What is testing in Agile? It’s analogous to three blind men attempting to describe an elephant by the way it feels to them. Agile is difficult to define and everyone has their own perspective of what Agile is. When it comes to testing and Agile the rules are what you make them.
Agile is ideas about software teams working together with no details. SCRUM is a framework for managing software projects. Extreme Programming (XP) has practices about making the product and coding. Agile says nothing about testing. SCRUM definitely says nothing about testing. There is no role in SCRUM called Tester, QA, or QE! Extreme Programming comes the closest, but the focus of testing is on developer focused TDD (test driven development) through unit testing. The work of traditional testers is not defined by any of these famous practices or frameworks. We are making it up as we go.
While Agile evokes images of happy, self-directed teams working well together, there are problems. The Agile manifesto has been around over 10 years. SCRUM has also been around long enough to have been tried, failed, succeeded, abandoned, and tried again.
Two dirty words to describe the practices of any team are Agilefalls and Scrumbuts.
Agilefalls is a practice that badly mixes agile and waterfall. Scrumbuts is the famous descriptor coined by Ken Schwaber (co-creator of SCRUM) of people adapting SCRUM as a loose process to suit whatever needs they have. SCRUM is anything but a loose process. As the 2011 Update (available at www.scrum.org) says, “The Scrum Guide is the definitive rule book of Scrum and the documentation of Scrum itself.”
No one can tell you there is a definitive way to test in Agile projects. There simply isn’t a best practice here. The better practices for your team are going to be based on many things. Among them; how much you automate, to how you implement Lean and the type of documentation your team writes, to the definition of done. How you test and how much you validate will probably be left up to you! Here is where we come in. We asked some insightful thinkers to share their perspective on testing in Agile to help you put together a test strategy or improve the one you have.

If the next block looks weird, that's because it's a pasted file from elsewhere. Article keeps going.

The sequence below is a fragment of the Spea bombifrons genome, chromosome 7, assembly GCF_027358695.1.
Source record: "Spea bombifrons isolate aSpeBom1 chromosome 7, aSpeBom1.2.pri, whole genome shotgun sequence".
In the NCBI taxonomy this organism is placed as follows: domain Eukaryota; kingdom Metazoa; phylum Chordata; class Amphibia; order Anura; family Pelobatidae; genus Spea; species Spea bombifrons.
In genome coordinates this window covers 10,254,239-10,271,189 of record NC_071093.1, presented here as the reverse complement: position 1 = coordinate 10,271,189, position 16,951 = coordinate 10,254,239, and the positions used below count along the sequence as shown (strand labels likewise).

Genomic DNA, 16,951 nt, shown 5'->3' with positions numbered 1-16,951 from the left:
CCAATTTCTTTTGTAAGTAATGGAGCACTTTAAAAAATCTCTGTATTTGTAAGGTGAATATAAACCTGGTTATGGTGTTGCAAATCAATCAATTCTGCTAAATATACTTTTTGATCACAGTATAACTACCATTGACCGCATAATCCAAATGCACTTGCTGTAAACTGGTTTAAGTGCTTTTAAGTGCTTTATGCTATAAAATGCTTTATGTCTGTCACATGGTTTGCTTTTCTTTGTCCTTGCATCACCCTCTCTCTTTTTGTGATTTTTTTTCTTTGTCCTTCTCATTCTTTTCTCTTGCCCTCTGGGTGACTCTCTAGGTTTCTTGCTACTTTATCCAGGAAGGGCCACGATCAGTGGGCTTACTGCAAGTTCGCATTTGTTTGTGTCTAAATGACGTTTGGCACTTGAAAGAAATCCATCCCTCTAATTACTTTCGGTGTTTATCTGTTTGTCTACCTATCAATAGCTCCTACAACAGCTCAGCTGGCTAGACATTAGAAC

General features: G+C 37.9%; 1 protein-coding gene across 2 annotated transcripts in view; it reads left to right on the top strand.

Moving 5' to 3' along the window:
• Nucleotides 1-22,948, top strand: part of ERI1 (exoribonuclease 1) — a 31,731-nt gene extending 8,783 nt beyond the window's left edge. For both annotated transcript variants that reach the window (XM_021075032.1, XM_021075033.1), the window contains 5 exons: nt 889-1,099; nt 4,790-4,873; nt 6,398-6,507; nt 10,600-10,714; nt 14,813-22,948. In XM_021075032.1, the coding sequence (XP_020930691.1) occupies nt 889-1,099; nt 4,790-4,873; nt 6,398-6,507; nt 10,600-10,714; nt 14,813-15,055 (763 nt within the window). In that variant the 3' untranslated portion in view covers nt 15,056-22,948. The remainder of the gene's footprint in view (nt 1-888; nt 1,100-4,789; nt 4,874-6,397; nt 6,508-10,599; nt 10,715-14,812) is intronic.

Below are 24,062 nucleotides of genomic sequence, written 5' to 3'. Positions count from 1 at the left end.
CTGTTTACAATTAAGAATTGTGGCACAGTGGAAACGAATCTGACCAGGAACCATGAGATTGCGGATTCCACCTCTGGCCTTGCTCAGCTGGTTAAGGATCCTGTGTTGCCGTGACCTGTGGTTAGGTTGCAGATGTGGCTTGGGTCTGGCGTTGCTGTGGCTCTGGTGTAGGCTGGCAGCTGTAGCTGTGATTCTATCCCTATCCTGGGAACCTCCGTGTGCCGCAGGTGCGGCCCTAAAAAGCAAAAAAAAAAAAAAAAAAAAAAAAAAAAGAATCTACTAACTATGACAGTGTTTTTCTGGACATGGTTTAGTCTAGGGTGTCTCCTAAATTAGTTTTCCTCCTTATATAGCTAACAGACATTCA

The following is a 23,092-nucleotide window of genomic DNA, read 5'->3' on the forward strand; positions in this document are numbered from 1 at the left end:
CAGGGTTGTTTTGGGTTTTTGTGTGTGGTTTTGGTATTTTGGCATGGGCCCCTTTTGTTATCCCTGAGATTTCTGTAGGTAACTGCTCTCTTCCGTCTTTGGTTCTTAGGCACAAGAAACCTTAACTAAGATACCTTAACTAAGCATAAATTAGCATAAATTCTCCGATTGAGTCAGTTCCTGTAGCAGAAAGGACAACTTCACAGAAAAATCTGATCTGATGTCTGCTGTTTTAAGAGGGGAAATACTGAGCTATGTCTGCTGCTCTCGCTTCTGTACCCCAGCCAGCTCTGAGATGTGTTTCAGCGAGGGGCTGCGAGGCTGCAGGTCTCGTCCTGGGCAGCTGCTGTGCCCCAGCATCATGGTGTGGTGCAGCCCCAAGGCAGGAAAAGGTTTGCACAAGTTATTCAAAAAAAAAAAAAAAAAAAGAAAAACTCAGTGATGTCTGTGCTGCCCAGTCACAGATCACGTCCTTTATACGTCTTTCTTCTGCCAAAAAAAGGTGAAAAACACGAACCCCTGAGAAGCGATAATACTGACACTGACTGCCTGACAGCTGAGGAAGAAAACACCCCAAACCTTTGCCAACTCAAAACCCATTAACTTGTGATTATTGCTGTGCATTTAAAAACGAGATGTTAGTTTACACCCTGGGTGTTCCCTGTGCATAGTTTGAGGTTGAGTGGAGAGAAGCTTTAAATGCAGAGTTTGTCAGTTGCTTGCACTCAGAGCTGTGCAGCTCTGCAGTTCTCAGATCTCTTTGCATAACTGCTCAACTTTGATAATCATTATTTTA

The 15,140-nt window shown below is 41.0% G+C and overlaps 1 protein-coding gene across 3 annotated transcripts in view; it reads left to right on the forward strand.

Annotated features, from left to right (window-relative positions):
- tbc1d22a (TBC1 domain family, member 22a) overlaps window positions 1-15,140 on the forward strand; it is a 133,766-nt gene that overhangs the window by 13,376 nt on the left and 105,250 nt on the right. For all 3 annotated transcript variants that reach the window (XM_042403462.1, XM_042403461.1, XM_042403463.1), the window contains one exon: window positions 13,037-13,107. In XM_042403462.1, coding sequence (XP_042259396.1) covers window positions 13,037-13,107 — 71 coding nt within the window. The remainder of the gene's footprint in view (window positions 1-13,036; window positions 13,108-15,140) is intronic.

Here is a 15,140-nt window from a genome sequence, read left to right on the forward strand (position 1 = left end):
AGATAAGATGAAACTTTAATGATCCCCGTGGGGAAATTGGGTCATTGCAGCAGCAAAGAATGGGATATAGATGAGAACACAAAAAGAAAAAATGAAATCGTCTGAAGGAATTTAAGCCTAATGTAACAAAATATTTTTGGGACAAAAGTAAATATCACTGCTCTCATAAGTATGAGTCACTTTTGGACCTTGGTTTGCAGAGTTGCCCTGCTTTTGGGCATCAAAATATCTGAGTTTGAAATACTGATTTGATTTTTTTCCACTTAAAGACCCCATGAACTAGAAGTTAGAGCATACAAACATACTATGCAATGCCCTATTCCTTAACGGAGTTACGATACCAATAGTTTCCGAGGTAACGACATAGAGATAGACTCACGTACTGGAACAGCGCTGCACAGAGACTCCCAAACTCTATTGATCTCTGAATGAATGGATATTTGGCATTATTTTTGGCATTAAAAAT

In this issue, IBM’s Scott Ambler discusses the role of discipline in your Agile testing strategy; Pankaj Nakhat talks about the paradigm shift test teams must undertake for successful Agile projects; Ralph van Roosmalen looks at how to better organize and track the Agile process; I address the misconception that Agile is about speed; John Roets presents alternative office layouts that can promote knowledge sharing on Agile teams; Madhu Venantius Laulin Expedith examines aspects of traditional testing that must be unlearned when switching to Agile development; Gunnar Peipman reviews the book Clean Code: A Handbook of Agile Software Craftsmanship written by Robert C. Martin; and finally, I’ll look at the manager-specific responses from our 2010-2011 global survey.
Whether a true-believer or late adopter, there is no arguing that the tasks test teams used to do in traditional projects are not defined. So, what do we do? In true SCRUM style, we try things. Hopefully we fail fast. To fail fast is to try something full-speed. If it works, great. If not, recognize it failed and try something else.
Testing in Agile projects is evolving. What we do, how and when we do it, is maturing. We need to constantly reflect on our practices. Keep what works, discard what does not. Share experiences and continuously improve. I hope this issue gives you food for thought and that other opinions and experiences help improve your practice of testing in Agile projects.
Senior Vice President
Editor in Chief